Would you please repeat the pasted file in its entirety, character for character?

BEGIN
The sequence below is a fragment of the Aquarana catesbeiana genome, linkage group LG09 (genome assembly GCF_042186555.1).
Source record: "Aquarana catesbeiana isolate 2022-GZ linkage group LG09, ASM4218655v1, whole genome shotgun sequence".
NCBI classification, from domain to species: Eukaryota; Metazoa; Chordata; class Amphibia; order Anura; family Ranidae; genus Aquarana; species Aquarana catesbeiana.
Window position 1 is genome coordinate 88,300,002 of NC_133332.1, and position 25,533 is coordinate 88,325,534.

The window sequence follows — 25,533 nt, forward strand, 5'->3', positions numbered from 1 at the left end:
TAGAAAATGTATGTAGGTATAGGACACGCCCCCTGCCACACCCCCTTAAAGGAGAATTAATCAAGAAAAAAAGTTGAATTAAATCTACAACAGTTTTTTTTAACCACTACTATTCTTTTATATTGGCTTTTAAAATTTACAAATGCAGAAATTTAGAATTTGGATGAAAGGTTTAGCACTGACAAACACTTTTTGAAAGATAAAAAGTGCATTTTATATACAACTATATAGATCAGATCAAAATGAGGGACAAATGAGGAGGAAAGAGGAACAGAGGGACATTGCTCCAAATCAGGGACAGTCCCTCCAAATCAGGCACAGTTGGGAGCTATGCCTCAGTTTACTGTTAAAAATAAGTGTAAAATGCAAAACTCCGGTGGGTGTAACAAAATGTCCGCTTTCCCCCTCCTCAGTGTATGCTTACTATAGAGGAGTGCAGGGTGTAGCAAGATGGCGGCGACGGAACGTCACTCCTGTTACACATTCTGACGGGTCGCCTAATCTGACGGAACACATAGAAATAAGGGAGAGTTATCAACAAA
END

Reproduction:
The sequence below is a fragment of the Aquarana catesbeiana genome, linkage group LG09 (genome assembly GCF_042186555.1).
Source record: "Aquarana catesbeiana isolate 2022-GZ linkage group LG09, ASM4218655v1, whole genome shotgun sequence".
NCBI classification, from domain to species: Eukaryota; Metazoa; Chordata; class Amphibia; order Anura; family Ranidae; genus Aquarana; species Aquarana catesbeiana.
Window position 1 is genome coordinate 88,300,002 of NC_133332.1, and position 25,533 is coordinate 88,325,534.

The window sequence follows — 25,533 nt, forward strand, 5'->3', positions numbered from 1 at the left end:
TAGAAAATGTATGTAGGTATAGGACACGCCCCCTGCCACACCCCCTTAAAGGAGAATTAATCAAGAAAAAAAGTTGAATTAAATCTACAACAGTTTTTTTTAACCACTACTATTCTTTTATATTGGCTTTTAAAATTTACAAATGCAGAAATTTAGAATTTGGATGAAAGGTTTAGCACTGACAAACACTTTTTGAAAGATAAAAAGTGCATTTTATATACAACTATATAGATCAGATCAAAATGAGGGACAAATGAGGAGGAAAGAGGAACAGAGGGACATTGCTCCAAATCAGGGACAGTCCCTCCAAATCAGGCACAGTTGGGAGCTATGCCTCAGTTTACTGTTAAAAATAAGTGTAAAATGCAAAACTCCGGTGGGTGTAACAAAATGTCCGCTTTCCCCCTCCTCAGTGTATGCTTACTATAGAGGAGTGCAGGGTGTAGCAAGATGGCGGCGACGGAACGTCACTCCTGTTACACATTCTGACGGGTCGCCTAATCTGACGGAACACATAGAAATAAGGGAGAGTTATCAACAAA